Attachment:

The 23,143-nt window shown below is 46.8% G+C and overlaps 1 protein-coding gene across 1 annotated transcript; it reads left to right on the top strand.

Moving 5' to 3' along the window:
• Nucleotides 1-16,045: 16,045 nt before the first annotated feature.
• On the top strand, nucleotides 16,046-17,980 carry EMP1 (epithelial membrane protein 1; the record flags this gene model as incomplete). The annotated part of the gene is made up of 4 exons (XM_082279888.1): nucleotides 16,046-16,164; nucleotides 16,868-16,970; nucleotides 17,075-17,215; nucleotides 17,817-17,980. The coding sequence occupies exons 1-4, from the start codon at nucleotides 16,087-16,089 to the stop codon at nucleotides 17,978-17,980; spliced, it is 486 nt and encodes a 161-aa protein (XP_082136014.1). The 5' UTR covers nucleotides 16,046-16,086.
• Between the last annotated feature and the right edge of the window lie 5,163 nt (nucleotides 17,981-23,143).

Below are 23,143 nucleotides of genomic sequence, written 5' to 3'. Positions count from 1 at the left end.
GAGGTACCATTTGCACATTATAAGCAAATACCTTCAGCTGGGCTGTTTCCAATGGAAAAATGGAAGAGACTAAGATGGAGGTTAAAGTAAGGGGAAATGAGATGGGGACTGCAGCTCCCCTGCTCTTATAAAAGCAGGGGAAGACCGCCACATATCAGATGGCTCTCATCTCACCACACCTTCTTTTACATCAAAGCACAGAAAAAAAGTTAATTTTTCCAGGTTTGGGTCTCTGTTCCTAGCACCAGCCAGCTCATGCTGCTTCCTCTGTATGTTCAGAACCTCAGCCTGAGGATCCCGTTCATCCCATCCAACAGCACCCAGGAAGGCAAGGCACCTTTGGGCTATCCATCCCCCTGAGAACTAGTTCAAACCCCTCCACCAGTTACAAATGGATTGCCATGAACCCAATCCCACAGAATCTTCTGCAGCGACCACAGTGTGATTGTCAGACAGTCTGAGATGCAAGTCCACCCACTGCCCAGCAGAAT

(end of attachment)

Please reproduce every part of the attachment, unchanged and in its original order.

The 23,143-nt window shown below is 46.8% G+C and overlaps 1 protein-coding gene across 1 annotated transcript; it reads left to right on the top strand.

Moving 5' to 3' along the window:
• Nucleotides 1-16,045: 16,045 nt before the first annotated feature.
• On the top strand, nucleotides 16,046-17,980 carry EMP1 (epithelial membrane protein 1; the record flags this gene model as incomplete). The annotated part of the gene is made up of 4 exons (XM_082279888.1): nucleotides 16,046-16,164; nucleotides 16,868-16,970; nucleotides 17,075-17,215; nucleotides 17,817-17,980. The coding sequence occupies exons 1-4, from the start codon at nucleotides 16,087-16,089 to the stop codon at nucleotides 17,978-17,980; spliced, it is 486 nt and encodes a 161-aa protein (XP_082136014.1). The 5' UTR covers nucleotides 16,046-16,086.
• Between the last annotated feature and the right edge of the window lie 5,163 nt (nucleotides 17,981-23,143).

Below are 23,143 nucleotides of genomic sequence, written 5' to 3'. Positions count from 1 at the left end.
GAGGTACCATTTGCACATTATAAGCAAATACCTTCAGCTGGGCTGTTTCCAATGGAAAAATGGAAGAGACTAAGATGGAGGTTAAAGTAAGGGGAAATGAGATGGGGACTGCAGCTCCCCTGCTCTTATAAAAGCAGGGGAAGACCGCCACATATCAGATGGCTCTCATCTCACCACACCTTCTTTTACATCAAAGCACAGAAAAAAAGTTAATTTTTCCAGGTTTGGGTCTCTGTTCCTAGCACCAGCCAGCTCATGCTGCTTCCTCTGTATGTTCAGAACCTCAGCCTGAGGATCCCGTTCATCCCATCCAACAGCACCCAGGAAGGCAAGGCACCTTTGGGCTATCCATCCCCCTGAGAACTAGTTCAAACCCCTCCACCAGTTACAAATGGATTGCCATGAACCCAATCCCACAGAATCTTCTGCAGCGACCACAGTGTGATTGTCAGACAGTCTGAGATGCAAGTCCACCCACTGCCCAGCAGAAT